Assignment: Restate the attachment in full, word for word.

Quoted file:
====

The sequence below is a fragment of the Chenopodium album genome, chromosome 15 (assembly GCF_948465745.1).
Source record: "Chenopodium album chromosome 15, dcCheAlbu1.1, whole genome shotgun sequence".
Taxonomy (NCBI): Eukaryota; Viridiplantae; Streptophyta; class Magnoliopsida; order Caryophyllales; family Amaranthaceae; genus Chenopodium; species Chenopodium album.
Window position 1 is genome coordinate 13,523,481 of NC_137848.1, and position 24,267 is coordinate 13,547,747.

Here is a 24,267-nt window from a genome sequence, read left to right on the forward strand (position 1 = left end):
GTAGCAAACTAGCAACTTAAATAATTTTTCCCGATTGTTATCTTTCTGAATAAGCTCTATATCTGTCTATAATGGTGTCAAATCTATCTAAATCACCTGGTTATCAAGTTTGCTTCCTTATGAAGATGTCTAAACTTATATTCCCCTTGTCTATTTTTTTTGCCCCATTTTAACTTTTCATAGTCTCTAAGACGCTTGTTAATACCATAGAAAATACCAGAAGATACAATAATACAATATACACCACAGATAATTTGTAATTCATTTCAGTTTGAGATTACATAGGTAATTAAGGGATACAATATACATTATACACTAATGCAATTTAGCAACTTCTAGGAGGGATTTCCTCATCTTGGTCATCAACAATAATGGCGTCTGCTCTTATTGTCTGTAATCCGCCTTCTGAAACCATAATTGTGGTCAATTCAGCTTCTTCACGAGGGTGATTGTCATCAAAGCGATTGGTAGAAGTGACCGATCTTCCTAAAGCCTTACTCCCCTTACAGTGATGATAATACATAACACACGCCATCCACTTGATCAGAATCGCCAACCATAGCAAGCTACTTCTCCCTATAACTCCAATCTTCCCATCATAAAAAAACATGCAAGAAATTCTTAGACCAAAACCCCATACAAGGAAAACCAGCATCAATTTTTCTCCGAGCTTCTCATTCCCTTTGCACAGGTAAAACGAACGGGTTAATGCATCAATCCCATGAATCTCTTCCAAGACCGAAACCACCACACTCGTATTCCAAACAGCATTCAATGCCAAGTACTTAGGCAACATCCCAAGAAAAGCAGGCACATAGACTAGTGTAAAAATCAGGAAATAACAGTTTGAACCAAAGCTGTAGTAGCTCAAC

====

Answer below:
The sequence below is a fragment of the Chenopodium album genome, chromosome 15 (assembly GCF_948465745.1).
Source record: "Chenopodium album chromosome 15, dcCheAlbu1.1, whole genome shotgun sequence".
Taxonomy (NCBI): Eukaryota; Viridiplantae; Streptophyta; class Magnoliopsida; order Caryophyllales; family Amaranthaceae; genus Chenopodium; species Chenopodium album.
Window position 1 is genome coordinate 13,523,481 of NC_137848.1, and position 24,267 is coordinate 13,547,747.

Here is a 24,267-nt window from a genome sequence, read left to right on the forward strand (position 1 = left end):
GTAGCAAACTAGCAACTTAAATAATTTTTCCCGATTGTTATCTTTCTGAATAAGCTCTATATCTGTCTATAATGGTGTCAAATCTATCTAAATCACCTGGTTATCAAGTTTGCTTCCTTATGAAGATGTCTAAACTTATATTCCCCTTGTCTATTTTTTTTGCCCCATTTTAACTTTTCATAGTCTCTAAGACGCTTGTTAATACCATAGAAAATACCAGAAGATACAATAATACAATATACACCACAGATAATTTGTAATTCATTTCAGTTTGAGATTACATAGGTAATTAAGGGATACAATATACATTATACACTAATGCAATTTAGCAACTTCTAGGAGGGATTTCCTCATCTTGGTCATCAACAATAATGGCGTCTGCTCTTATTGTCTGTAATCCGCCTTCTGAAACCATAATTGTGGTCAATTCAGCTTCTTCACGAGGGTGATTGTCATCAAAGCGATTGGTAGAAGTGACCGATCTTCCTAAAGCCTTACTCCCCTTACAGTGATGATAATACATAACACACGCCATCCACTTGATCAGAATCGCCAACCATAGCAAGCTACTTCTCCCTATAACTCCAATCTTCCCATCATAAAAAAACATGCAAGAAATTCTTAGACCAAAACCCCATACAAGGAAAACCAGCATCAATTTTTCTCCGAGCTTCTCATTCCCTTTGCACAGGTAAAACGAACGGGTTAATGCATCAATCCCATGAATCTCTTCCAAGACCGAAACCACCACACTCGTATTCCAAACAGCATTCAATGCCAAGTACTTAGGCAACATCCCAAGAAAAGCAGGCACATAGACTAGTGTAAAAATCAGGAAATAACAGTTTGAACCAAAGCTGTAGTAGCTCAAC